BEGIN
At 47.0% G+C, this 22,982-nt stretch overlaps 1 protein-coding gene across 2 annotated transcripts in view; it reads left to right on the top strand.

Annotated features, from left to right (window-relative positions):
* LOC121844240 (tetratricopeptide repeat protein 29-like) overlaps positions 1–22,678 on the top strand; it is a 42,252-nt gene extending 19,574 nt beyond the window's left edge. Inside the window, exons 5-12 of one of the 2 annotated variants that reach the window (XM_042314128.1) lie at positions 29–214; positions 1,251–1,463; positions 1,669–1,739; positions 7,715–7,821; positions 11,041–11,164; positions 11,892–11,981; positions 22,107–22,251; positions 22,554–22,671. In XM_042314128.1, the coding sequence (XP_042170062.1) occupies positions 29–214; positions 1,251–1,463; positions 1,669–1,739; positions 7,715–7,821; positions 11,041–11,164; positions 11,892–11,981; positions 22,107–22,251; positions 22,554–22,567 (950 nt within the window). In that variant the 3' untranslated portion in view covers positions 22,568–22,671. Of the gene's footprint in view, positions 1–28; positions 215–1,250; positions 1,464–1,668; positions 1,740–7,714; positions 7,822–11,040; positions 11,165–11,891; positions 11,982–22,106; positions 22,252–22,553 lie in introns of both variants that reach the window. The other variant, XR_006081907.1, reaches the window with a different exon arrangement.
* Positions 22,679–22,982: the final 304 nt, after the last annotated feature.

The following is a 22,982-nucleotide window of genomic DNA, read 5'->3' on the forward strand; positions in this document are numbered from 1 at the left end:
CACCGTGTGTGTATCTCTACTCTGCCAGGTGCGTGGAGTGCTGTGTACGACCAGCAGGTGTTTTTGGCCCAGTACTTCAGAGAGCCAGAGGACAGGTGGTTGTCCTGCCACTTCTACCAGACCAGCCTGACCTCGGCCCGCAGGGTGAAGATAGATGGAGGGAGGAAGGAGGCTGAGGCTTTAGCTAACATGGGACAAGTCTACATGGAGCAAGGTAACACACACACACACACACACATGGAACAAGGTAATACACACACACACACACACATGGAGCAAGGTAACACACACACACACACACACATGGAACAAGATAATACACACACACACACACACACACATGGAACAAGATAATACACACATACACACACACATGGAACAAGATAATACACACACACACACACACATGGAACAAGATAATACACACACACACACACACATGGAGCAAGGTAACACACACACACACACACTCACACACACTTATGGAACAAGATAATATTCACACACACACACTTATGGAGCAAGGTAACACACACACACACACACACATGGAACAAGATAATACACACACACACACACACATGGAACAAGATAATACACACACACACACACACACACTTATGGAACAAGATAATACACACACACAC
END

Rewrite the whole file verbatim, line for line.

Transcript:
At 47.0% G+C, this 22,982-nt stretch overlaps 1 protein-coding gene across 2 annotated transcripts in view; it reads left to right on the top strand.

Annotated features, from left to right (window-relative positions):
* LOC121844240 (tetratricopeptide repeat protein 29-like) overlaps positions 1–22,678 on the top strand; it is a 42,252-nt gene extending 19,574 nt beyond the window's left edge. Inside the window, exons 5-12 of one of the 2 annotated variants that reach the window (XM_042314128.1) lie at positions 29–214; positions 1,251–1,463; positions 1,669–1,739; positions 7,715–7,821; positions 11,041–11,164; positions 11,892–11,981; positions 22,107–22,251; positions 22,554–22,671. In XM_042314128.1, the coding sequence (XP_042170062.1) occupies positions 29–214; positions 1,251–1,463; positions 1,669–1,739; positions 7,715–7,821; positions 11,041–11,164; positions 11,892–11,981; positions 22,107–22,251; positions 22,554–22,567 (950 nt within the window). In that variant the 3' untranslated portion in view covers positions 22,568–22,671. Of the gene's footprint in view, positions 1–28; positions 215–1,250; positions 1,464–1,668; positions 1,740–7,714; positions 7,822–11,040; positions 11,165–11,891; positions 11,982–22,106; positions 22,252–22,553 lie in introns of both variants that reach the window. The other variant, XR_006081907.1, reaches the window with a different exon arrangement.
* Positions 22,679–22,982: the final 304 nt, after the last annotated feature.

The following is a 22,982-nucleotide window of genomic DNA, read 5'->3' on the forward strand; positions in this document are numbered from 1 at the left end:
CACCGTGTGTGTATCTCTACTCTGCCAGGTGCGTGGAGTGCTGTGTACGACCAGCAGGTGTTTTTGGCCCAGTACTTCAGAGAGCCAGAGGACAGGTGGTTGTCCTGCCACTTCTACCAGACCAGCCTGACCTCGGCCCGCAGGGTGAAGATAGATGGAGGGAGGAAGGAGGCTGAGGCTTTAGCTAACATGGGACAAGTCTACATGGAGCAAGGTAACACACACACACACACACACATGGAACAAGGTAATACACACACACACACACACATGGAGCAAGGTAACACACACACACACACACACATGGAACAAGATAATACACACACACACACACACACACATGGAACAAGATAATACACACATACACACACACATGGAACAAGATAATACACACACACACACACACATGGAACAAGATAATACACACACACACACACACATGGAGCAAGGTAACACACACACACACACACTCACACACACTTATGGAACAAGATAATATTCACACACACACACTTATGGAGCAAGGTAACACACACACACACACACACATGGAACAAGATAATACACACACACACACACACATGGAACAAGATAATACACACACACACACACACACACTTATGGAACAAGATAATACACACACACAC